The University of Massachusetts Amherst severed its ties Wednesday to alumnus Bill Cosby, joining a growing number of colleges to distance themselves from the entertainer amid accusations he sexually assaulted more than a dozen women.
Cosby, who received a master’s and a doctorate in education from the college, was an honorary co-chairman of the school’s ongoing $300 million fund-raising campaign. He and his wife, Camille, donated several hundred thousand dollars to the school, and the comedian was frequently cited in the past as one of the university’s most notable alumni.
Just a day earlier, the state’s flagship college had said Cosby was remaining in the honorary post. But Wednesday, UMass officials asked Cosby to step down from the capital campaign, and Cosby agreed to do so, according to university spokesman Edward Blaguszewski.
“He no longer has any affiliation with the campaign nor does he serve in any other capacity for the university,” Blaguszewski said in a statement.
Some UMass Amherst students praised the decision.
Diana Ciccolini, a junior who is on the board of the campus organization Isenberg Women in Business, said the group recently had considered inviting Cosby to host a comedy show fund-raiser, “but as soon as we heard of the allegations we had to change our plans.”
“We didn’t feel right associating with that,” Ciccolini said. “I was always proud to say that I went to the same school that Bill Cosby went to and thought it was pretty cool, but I can’t say that anymore. It really is disappointing.”
The announcement by the college followed a call Wednesday by Attorney General Martha Coakley for UMass to end its relationship with Cosby.
“At a time when the state is focused on prevention and response to sexual assaults on campus, allowing Mr. Cosby to continue to represent our state university sends the exact wrong message,” Coakley wrote in a letter to the college.
“Although Mr. Cosby has not been criminally charged nor convicted for these actions, the UMass community has discretion to determine who should be the ‘face’ of the university at any time,” Coakley wrote in the letter, which was also sent to UMass system president Robert Caret and Henry Thomas, chairman of the system’s board.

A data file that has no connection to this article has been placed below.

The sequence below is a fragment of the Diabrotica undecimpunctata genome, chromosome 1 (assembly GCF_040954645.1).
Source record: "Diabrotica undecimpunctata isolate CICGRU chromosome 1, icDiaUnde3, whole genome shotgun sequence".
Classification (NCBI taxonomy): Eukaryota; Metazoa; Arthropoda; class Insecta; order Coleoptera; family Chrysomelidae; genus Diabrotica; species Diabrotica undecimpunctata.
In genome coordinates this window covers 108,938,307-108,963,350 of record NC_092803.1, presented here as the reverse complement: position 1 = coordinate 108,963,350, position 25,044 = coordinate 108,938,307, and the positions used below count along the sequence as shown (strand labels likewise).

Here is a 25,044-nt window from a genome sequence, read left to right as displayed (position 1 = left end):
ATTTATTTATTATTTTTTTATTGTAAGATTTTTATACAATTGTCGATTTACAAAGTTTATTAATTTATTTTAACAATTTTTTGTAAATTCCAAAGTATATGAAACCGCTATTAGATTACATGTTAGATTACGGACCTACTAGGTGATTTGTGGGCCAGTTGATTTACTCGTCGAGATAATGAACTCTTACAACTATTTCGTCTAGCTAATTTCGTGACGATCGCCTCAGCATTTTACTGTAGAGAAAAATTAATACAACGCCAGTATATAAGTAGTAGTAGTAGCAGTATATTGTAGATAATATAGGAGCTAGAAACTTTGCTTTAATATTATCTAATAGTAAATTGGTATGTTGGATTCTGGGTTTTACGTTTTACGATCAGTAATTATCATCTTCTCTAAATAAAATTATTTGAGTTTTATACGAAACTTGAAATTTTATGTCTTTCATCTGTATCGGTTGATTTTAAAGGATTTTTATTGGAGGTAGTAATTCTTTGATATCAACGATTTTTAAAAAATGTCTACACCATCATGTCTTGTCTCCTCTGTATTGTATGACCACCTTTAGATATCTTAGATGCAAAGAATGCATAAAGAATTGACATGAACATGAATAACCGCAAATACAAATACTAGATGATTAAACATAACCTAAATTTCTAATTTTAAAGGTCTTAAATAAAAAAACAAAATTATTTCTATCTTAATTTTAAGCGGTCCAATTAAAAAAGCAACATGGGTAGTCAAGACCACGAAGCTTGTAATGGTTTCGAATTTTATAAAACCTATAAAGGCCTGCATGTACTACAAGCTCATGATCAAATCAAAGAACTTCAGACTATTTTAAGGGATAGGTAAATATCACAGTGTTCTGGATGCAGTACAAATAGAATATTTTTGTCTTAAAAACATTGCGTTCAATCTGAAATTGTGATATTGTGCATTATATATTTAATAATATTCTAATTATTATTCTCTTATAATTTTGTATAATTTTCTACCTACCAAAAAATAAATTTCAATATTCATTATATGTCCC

“I believe the volume and disturbing nature of these allegations has reached a point where Mr. Cosby should no longer have a formal role at UMass, nor be involved in its fund-raising efforts, unless or until Mr. Cosby is able to satisfactorily respond to these allegations,” she added.
Cosby, a longtime advocate of education, has donated millions to colleges around the country. A recent report on donations to UMass Amherst indicates the Cosbys have given the school between $250,000 and $499,999. Cosby also did a benefit performance in 2004 that raised $1.5 million.
Cosby’s lawyer has called the allegations unsubstantiated. But as many colleges struggle to better address sexual violence, some schools have reassessed their relationship with him.
As the Globe reported Wednesday, Berklee College of Music in Boston — which like UMass Amherst is one of more than 85 colleges nationally facing a federal investigation for their handling of assault cases — has removed Cosby’s name from an online scholarship it awards.
High Point University in North Carolina has temporarily removed Cosby from its advisory board “until all information on this matter is available,” said campus spokeswoman Pamela Haynes.
Other colleges, however, maintain ties with Cosby.
He remains a member of the board of trustees at his undergraduate alma mater, Temple University. The entertainer has been a trustee since 1982 at the school in his hometown of Philadelphia.
At UMass Amherst, senior Nayha Chopra-Tandon said the allegations have come as a shock to some students.
“I know people who grew up watching Bill Cosby everyday and knew him as a father figure,” she added.
Kelsey George, a senior at the school, said she hopes UMass’s decision will “send a message that if victims of rape need to come forward, the campus will support and stand behind them for justice rather than hush them up.”
She said that although Cosby has shown great generosity toward the school, officials made the right move.
“Not because it’s a scandal, but rather because it projects the message to the student population that UMass won’t allow a culture on campus or of its alumni that victim blames, like some other universities, or that it doesn’t promote the safety or wellbeing of students,” she said.
Material from the Associated Press was included in this report. Matt Rocheleau can be reached at email@example.com. Follow him on Twitter @mrochele.